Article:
In order to satisfy their daily consumer needs, the citizens of the DDR / Soviet occupation zone had a number of possibilities to do their shopping. Already in December of 1945, a consumer cooperative with the simple name of “Konsum” was established. Only three years later, almost 300 independent consumer cooperatives existed in different cities. The German Consumer Cooperative Union (German: Verband Deutscher Konsumgenossenschaften / VDK) had the task to satisfy the needs of the population, covering as large an area as possible and establishing as low prices as possible. The selling organizations were substantially different. There were larger stores and supermarkets called “Kaufhalle”, whereas village consumer cooperatives dominated more rural areas. There were also Konsum shops adjacent to larger factories which were gladly used by the shift-working employees. For the villages which did not have a Konsum at their disposal there were selling busses which delivered groceries to the inhabitants of the village. In the 1950s, there was even a Konsum-ship called “Kambala” for the inland sailors in the DDR. Since 1954, Konsum stamps were given out as trading stamps. Like that, members of the consumer cooperatives were able to receive an annual refund for a part of their turnovers at the selling organizations.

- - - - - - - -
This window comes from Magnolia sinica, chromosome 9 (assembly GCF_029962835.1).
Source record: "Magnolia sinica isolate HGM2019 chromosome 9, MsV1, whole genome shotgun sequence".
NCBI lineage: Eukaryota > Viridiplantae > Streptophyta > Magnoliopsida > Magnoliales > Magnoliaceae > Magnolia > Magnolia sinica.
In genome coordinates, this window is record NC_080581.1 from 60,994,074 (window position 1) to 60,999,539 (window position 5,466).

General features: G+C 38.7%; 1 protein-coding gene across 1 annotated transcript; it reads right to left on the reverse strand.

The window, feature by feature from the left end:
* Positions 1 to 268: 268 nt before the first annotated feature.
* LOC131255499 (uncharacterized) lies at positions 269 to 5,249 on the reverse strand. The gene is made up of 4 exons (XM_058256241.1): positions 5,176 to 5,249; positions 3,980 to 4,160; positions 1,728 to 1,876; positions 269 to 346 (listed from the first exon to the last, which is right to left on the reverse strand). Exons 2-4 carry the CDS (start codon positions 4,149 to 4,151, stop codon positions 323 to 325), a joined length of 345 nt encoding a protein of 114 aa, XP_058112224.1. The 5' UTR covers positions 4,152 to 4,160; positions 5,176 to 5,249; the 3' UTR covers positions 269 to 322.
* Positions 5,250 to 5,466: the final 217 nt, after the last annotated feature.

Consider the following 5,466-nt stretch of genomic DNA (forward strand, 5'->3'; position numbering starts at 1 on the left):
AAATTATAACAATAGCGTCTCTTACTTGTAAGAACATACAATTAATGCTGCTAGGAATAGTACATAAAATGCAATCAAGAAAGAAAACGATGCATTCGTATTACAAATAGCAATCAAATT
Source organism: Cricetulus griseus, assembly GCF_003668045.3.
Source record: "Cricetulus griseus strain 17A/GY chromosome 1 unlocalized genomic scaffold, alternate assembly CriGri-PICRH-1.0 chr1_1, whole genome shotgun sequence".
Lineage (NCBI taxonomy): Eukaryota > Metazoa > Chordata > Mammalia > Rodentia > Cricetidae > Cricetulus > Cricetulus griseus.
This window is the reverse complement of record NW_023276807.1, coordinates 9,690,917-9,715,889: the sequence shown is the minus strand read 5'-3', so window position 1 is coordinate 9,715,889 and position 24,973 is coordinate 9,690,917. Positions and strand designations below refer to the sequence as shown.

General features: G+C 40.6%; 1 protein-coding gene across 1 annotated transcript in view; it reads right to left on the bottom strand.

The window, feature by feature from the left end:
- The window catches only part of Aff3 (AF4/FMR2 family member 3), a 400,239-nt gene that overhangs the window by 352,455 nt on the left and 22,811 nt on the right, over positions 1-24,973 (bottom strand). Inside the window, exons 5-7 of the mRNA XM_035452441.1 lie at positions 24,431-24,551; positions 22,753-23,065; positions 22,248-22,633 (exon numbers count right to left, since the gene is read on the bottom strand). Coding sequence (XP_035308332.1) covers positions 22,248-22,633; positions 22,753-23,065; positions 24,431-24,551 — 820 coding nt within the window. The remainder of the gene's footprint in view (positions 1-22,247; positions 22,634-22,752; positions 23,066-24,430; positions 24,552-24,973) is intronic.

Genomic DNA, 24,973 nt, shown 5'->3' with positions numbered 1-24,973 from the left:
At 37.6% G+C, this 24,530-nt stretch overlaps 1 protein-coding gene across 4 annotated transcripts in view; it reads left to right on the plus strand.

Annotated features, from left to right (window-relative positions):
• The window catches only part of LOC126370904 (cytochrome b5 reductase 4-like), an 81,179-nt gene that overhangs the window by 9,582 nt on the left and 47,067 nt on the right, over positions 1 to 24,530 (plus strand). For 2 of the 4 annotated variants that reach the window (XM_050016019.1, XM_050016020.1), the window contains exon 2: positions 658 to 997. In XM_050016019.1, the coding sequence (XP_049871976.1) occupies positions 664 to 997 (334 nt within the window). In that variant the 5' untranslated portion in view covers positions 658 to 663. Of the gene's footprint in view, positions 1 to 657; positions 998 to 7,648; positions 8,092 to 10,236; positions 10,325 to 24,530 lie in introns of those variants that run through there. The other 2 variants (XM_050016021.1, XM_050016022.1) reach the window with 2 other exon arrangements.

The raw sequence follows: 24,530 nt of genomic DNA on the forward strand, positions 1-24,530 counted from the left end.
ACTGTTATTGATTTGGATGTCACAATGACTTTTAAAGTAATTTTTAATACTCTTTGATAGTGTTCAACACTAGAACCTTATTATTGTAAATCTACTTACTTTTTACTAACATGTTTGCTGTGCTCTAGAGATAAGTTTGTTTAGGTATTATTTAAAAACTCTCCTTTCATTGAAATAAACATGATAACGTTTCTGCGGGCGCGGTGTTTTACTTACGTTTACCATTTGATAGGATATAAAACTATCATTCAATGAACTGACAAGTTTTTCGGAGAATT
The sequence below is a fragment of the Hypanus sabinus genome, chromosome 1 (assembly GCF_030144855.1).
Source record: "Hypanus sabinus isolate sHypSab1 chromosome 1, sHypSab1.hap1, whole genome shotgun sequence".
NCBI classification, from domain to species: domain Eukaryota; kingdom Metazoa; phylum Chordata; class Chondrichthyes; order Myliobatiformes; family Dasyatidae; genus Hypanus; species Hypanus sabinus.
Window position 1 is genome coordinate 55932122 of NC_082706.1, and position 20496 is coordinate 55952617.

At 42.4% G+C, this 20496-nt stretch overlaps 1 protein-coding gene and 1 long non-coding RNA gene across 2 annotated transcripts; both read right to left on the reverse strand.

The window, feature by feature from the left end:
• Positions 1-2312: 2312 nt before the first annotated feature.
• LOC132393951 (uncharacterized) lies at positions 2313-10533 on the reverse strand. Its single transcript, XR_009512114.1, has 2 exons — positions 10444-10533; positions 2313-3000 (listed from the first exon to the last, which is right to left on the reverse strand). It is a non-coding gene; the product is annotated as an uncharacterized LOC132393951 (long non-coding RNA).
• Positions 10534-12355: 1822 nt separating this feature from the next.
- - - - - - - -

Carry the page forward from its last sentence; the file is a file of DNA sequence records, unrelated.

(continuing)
Shopping diversity in the DDR – HO, Konsum, Centrum Warenhaus and co. - Bild1

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Topic GDR | November 23rd, 2016

You probably all know the term „goulash“. But have you ever heard about the Hungarian phrase “pörkölt”? To be honest, I have never heard of it before, either. Pörkölt is the equivalent to the dish goulash, as it is referred to outside of the Hungarian area. The texture, however, is slightly thicker since it is being cooked for a longer period of time.


Deer Pörkölt with red wine - Bild1

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Topic GDR | November 16th, 2016

The border between the two German states did not only divide the people into East and West, but also the product world. Some of the articles which were developed in the DDR have survived the transformation after 1989 and have their fixed place in today's supermarkets in western and eastern parts of Germany.


What remains from the DDR? Part XIII: DDR products - Bild 1

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Topic GDR | November 9th, 2016

 Rügen is located in the Baltic Sea and belongs to the German state of Mecklenburg- Western Pomerania. With an area of 976 m² it is the largest island in Germany. It offers beautiful open-air baths with fine, long sandy beaches, making the island a popular vacation location. The so-called Rügen bridge connects the island with the mainland which is why the city of Stralsund is also called the „gate to Rügen“. Many tourists are drawn to the area by sights such as Prora, Kap Arkona or the chalk cliff.


Tourism in the DDR: The island of Rügen - Bild1